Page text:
Sen. Lindsey Graham (R-S.C.) acknowledged on Sunday that the mounting trade war between the U.S. and China will hurt consumers, despite repeated assertions to the contrary from President Donald Trump and his administration.
“The Democrats for years have been claiming that China should be stood up to,” he said during an appearance on CBS’ “Face the Nation.” “Now Trump is and we just got to accept the pain that comes with standing up to China. How do you get China to change without creating some pain on them and us? I don’t know.”
The senator ― who has become a close ally of the president ― said that his South Carolina constituents would have to withstand “some” consequences of Trump’s escalating tariff battle, including a hike in consumer prices.
“We’re now at that part in the trade war where you feel increases at Walmart,” he said. However, just last week, White House trade adviser Peter Navarro claimed on CNN’s “State of the Union” that that there has been “absolutely no evidence in the price data” of the effects of the trade war, and that it is “not showing up in the consumer price index.”
In fact, data from the Bureau of Labor Statistics shows that the CPI crept upward by 0.3% in July, after rising by only 0.1% the previous month. Further, a recent JPMorgan analysis obtained by CNBC estimated that the fallout from the trade war will cost each American household $1,000 each year, wiping out nearly all of the effects of tax breaks included in Republicans’ recent tax code overhaul.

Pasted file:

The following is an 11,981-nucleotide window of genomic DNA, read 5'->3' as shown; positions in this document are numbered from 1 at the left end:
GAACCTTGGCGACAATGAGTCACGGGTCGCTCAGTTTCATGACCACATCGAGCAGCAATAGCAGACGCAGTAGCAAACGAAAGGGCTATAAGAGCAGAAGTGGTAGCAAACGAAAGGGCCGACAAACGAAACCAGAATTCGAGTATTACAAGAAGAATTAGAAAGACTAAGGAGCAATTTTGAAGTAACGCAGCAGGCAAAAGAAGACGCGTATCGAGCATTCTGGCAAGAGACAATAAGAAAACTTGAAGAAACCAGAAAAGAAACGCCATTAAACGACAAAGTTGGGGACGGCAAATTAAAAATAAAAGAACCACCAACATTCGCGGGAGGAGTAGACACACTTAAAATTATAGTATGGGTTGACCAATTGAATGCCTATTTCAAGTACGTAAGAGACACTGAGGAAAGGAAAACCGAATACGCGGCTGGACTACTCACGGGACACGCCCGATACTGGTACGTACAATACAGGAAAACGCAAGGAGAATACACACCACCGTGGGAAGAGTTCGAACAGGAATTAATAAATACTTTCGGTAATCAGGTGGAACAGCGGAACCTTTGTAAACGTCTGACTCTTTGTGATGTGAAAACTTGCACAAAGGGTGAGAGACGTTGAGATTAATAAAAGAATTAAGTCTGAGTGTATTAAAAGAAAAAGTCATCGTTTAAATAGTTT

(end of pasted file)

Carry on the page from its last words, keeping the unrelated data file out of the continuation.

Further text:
And it appears the administration is well aware the situation could worsen.
Earlier this month, the White House announced it would postpone roughly half of its 10% tariffs on $300 billion in Chinese goods, pushing the effective date from Sept. 1 to Dec. 15. Speaking to reporters, Trump described it as an effort to delay potential impacts on the Christmas shopping season.
On Friday, China vowed to slap retaliatory tariffs of 5% and 10% on about $75 billion in American products if Trump moves forward with his levy.
As tensions continue to ratchet up, Graham is encouraging the president to remain firm in his stance against the Chinese, despite the senator’s own recognition that Americans will be caught in the crossfire.
“I’d tell you, Mr. President, listen, you’ve got more bullets than they do. They sell us a lot more stuff than we sell them, and the goal is to get them to change their behavior,” he said. “Until they feel the pain, they’re not going to stop.”